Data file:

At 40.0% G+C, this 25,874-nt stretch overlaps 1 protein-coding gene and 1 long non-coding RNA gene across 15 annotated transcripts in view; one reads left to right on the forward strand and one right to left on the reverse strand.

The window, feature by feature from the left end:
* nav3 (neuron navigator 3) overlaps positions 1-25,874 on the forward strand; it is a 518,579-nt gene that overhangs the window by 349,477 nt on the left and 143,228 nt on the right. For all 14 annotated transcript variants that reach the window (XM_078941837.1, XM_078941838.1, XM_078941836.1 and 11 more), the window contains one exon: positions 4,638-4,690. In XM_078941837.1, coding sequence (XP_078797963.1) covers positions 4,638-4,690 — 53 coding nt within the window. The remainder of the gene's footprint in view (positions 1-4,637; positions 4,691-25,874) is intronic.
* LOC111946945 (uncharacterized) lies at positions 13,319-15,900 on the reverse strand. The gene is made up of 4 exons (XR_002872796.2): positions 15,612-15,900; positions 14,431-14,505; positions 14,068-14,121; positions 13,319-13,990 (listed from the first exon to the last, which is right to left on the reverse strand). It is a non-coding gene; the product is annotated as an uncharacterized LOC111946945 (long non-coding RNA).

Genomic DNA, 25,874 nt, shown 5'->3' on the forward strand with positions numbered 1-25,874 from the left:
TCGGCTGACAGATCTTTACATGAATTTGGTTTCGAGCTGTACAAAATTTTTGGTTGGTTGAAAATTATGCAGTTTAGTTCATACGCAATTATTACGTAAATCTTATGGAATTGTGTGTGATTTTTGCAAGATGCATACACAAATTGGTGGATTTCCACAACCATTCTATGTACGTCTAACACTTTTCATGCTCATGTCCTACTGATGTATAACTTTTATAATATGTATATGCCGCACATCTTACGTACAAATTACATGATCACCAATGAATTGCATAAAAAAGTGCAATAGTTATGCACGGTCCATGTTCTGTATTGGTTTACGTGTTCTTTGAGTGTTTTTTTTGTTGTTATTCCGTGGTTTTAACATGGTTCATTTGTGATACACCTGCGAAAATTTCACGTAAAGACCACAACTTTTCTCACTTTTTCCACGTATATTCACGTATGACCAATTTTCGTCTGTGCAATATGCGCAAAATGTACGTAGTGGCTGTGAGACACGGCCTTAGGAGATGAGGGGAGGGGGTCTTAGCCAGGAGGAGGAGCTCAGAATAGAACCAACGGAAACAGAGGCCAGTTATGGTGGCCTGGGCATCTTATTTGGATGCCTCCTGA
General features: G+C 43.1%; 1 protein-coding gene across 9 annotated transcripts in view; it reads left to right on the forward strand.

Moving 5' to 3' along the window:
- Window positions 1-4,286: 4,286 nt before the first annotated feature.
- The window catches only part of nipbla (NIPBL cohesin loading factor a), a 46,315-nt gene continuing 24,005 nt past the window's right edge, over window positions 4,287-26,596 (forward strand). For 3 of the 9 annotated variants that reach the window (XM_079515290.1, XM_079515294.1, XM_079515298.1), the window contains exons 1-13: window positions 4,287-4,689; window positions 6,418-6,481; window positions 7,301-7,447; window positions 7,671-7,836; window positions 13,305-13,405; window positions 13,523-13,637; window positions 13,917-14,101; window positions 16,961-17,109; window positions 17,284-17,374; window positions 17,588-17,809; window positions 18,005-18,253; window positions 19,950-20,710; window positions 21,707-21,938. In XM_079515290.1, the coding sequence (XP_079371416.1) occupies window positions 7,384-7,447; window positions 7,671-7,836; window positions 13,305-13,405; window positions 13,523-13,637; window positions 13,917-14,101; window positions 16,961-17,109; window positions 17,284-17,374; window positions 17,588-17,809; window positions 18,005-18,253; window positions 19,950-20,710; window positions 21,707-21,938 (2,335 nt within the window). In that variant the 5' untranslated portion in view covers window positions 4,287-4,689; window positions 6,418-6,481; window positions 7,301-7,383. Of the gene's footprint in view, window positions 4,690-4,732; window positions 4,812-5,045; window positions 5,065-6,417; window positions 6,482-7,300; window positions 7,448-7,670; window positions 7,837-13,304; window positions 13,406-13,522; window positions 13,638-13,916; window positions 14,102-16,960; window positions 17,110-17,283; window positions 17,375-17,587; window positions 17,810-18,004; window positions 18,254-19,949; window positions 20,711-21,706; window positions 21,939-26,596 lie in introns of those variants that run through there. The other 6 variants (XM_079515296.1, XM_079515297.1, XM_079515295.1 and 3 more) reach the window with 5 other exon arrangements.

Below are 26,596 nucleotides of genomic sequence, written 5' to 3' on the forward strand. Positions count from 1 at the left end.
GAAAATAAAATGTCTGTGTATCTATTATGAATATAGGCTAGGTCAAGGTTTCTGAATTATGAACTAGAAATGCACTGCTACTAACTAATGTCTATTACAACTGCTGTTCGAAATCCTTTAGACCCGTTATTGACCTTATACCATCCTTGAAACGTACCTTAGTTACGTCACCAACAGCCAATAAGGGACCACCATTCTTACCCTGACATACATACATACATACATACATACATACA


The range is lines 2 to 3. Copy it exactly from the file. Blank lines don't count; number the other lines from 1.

The window, feature by feature from the left end:
* nav3 (neuron navigator 3) overlaps positions 1-25,874 on the forward strand; it is a 518,579-nt gene that overhangs the window by 349,477 nt on the left and 143,228 nt on the right. For all 14 annotated transcript variants that reach the window (XM_078941837.1, XM_078941838.1, XM_078941836.1 and 11 more), the window contains one exon: positions 4,638-4,690. In XM_078941837.1, coding sequence (XP_078797963.1) covers positions 4,638-4,690 — 53 coding nt within the window. The remainder of the gene's footprint in view (positions 1-4,637; positions 4,691-25,874) is intronic.